Tuesday night, we watched the Bulls and Derrick Rose more intently than we watched any game all of last season. That makes sense, of course, because this is a new Bulls team with a new coach and a new No. 1 overall draft pick. Excitement is high, even if the team isn't all that much better than last year's.
But when we watched Derrick Rose, to be honest, we were thrilled. His statistical output was just about what we expected, but his adaptation to the pro game -- the way he attacked the defense, saw creases and lob passes and could contort his body and throw chest passes 40 feet on the break -- all of that stuff was beautiful and encouraging in a way that actually surprised us. We knew Derrick Rose would be good. We didn't think he would be that good.
So it's slightly surprising that some people seem to think he didn't play that well, or that he has a long way to go before becoming the player he'll eventually be. I suppose that's true to an extent. Rose will surely develop into a better player than the one we saw in Game One. But if he didn't -- if by some miracle he stopped getting better at basketball this instant -- he would still be the Bulls' best player.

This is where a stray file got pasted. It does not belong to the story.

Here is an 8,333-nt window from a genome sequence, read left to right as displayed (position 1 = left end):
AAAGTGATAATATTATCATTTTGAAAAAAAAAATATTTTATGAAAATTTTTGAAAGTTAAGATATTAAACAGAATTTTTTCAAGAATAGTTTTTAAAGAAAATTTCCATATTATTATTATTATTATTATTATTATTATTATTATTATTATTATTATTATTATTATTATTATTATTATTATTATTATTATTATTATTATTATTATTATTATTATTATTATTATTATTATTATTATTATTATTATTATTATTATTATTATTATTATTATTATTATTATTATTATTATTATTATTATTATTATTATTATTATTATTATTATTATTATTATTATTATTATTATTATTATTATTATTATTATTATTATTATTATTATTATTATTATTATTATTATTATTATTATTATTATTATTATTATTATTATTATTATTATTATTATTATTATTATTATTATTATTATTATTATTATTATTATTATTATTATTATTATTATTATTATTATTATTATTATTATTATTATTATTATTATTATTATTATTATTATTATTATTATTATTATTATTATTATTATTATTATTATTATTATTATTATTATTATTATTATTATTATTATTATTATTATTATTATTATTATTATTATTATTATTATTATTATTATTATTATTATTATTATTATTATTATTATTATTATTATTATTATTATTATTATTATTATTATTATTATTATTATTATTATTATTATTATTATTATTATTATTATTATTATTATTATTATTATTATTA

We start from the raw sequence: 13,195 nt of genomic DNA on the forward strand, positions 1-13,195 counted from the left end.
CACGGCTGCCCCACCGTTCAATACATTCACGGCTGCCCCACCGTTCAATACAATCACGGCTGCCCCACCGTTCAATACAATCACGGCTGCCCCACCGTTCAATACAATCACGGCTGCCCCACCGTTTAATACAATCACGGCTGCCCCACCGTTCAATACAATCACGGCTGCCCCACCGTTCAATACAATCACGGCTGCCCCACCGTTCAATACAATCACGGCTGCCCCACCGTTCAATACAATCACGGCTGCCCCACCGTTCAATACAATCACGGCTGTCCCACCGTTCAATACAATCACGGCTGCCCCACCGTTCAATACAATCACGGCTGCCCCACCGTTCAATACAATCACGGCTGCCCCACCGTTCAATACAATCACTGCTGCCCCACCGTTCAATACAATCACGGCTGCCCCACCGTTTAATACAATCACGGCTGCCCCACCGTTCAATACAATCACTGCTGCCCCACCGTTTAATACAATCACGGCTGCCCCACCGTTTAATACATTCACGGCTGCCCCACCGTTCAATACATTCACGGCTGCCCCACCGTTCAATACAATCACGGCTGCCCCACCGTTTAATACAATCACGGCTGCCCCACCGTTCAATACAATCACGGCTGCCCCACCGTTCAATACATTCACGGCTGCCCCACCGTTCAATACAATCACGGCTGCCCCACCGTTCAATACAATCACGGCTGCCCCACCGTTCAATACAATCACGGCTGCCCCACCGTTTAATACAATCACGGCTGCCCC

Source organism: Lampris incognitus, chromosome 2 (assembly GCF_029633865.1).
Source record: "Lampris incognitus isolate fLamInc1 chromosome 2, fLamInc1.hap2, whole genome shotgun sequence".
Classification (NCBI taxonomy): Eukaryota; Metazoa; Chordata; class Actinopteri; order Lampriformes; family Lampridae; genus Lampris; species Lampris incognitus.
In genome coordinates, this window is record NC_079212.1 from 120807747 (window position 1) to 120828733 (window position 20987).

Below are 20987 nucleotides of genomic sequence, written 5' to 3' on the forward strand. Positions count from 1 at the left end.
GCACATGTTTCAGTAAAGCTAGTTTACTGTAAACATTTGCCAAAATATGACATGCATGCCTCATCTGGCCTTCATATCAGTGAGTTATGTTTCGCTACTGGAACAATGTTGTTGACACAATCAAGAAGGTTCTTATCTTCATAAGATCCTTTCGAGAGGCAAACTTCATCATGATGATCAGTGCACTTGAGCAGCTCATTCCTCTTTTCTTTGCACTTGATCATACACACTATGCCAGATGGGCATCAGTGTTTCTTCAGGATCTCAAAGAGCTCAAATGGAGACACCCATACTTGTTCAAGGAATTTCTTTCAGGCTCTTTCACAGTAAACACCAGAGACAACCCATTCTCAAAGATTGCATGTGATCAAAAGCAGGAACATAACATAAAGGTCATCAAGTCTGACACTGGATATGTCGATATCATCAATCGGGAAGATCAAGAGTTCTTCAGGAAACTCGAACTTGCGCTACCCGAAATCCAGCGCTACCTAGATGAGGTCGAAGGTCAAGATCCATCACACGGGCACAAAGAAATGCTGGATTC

Still, it's easy to sense some sort of gulf in expectation, some idea that Tuesday night's performance was more of a letdown than cause for joy. For example, this Rick Morrissey column:
Let's be clear: This is going to take a while. Not a long while. But there will be good nights and bad nights and blah nights for the kid. But eventually, sooner rather than later, there will be mostly good nights. He will take over games, the way the great ones do.
In his first NBA game, playing in his hometown, Rose had a decent game, probably a bit closer to blah than good. He had 11 points on 3 of 9 shooting, nine assists and four turnovers in the Bulls' 108-95 victory.
That statline doesn't say it all. It doesn't say anything, really. The question is not whether Rose can put up numbers against NBA teams; he did that in the preseason. The question is whether he can be the leader, whether he can command an NBA franchise. For now, that's the expectation. At least, it should be. Save the Chris Paul comparisons for another time, thanks.